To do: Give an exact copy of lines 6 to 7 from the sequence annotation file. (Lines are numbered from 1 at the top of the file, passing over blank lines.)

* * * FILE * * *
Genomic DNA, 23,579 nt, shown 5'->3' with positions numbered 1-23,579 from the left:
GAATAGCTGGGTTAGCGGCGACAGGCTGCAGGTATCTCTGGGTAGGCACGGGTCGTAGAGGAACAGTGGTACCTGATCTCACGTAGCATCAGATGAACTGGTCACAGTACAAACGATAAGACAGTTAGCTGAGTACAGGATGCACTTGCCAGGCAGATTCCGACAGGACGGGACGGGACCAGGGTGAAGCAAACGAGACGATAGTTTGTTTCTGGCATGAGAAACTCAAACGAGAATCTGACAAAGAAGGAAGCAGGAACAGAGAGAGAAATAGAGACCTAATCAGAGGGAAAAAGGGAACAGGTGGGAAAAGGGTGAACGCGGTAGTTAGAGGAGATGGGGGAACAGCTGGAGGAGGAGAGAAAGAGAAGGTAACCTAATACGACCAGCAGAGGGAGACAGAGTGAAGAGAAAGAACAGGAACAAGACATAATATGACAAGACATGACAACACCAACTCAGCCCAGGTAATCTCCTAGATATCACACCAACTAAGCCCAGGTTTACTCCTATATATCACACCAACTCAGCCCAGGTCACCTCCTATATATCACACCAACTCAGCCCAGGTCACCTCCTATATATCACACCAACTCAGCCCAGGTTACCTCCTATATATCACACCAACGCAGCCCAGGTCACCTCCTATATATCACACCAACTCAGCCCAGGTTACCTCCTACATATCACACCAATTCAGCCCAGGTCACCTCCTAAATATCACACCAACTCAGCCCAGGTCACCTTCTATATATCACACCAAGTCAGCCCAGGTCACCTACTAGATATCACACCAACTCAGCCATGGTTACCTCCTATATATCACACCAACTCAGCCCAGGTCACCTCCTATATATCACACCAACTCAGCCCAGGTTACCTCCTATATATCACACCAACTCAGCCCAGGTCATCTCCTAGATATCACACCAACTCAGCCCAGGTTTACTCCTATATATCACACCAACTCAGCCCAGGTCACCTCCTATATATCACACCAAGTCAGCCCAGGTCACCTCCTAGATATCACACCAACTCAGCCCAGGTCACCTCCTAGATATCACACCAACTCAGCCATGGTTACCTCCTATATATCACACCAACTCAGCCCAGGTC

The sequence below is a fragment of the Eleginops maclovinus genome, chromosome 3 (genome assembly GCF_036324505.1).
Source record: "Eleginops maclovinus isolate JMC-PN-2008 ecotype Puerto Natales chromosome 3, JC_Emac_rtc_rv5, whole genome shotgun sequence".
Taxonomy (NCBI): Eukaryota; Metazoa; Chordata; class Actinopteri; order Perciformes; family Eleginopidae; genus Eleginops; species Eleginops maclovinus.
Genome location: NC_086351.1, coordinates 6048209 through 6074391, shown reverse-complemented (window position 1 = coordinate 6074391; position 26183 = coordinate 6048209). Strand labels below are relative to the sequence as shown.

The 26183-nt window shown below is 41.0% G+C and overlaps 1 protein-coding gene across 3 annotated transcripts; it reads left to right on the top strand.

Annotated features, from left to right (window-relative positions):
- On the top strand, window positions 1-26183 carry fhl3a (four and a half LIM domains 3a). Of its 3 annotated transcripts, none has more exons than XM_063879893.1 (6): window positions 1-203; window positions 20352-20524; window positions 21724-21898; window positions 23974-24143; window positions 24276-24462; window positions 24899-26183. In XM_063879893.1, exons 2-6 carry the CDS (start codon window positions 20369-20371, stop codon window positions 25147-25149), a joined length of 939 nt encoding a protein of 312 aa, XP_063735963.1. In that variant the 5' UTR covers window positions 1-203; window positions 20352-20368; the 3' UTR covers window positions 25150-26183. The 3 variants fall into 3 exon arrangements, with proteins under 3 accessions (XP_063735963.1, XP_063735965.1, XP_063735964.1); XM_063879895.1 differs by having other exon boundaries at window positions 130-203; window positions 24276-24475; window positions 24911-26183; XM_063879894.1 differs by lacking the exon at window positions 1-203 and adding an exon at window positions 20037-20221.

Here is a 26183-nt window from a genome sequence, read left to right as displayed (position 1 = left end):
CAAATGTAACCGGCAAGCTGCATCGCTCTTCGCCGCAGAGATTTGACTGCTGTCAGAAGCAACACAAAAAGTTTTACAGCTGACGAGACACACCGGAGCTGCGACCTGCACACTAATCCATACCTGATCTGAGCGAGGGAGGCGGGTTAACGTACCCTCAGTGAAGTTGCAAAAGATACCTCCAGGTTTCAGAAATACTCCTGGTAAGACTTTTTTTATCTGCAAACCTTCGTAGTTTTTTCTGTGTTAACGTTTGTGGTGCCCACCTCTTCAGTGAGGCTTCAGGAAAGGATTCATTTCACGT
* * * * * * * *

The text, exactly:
Genome location: NC_086351.1, coordinates 6048209 through 6074391, shown reverse-complemented (window position 1 = coordinate 6074391; position 26183 = coordinate 6048209). Strand labels below are relative to the sequence as shown.

The 26183-nt window shown below is 41.0% G+C and overlaps 1 protein-coding gene across 3 annotated transcripts; it reads left to right on the top strand.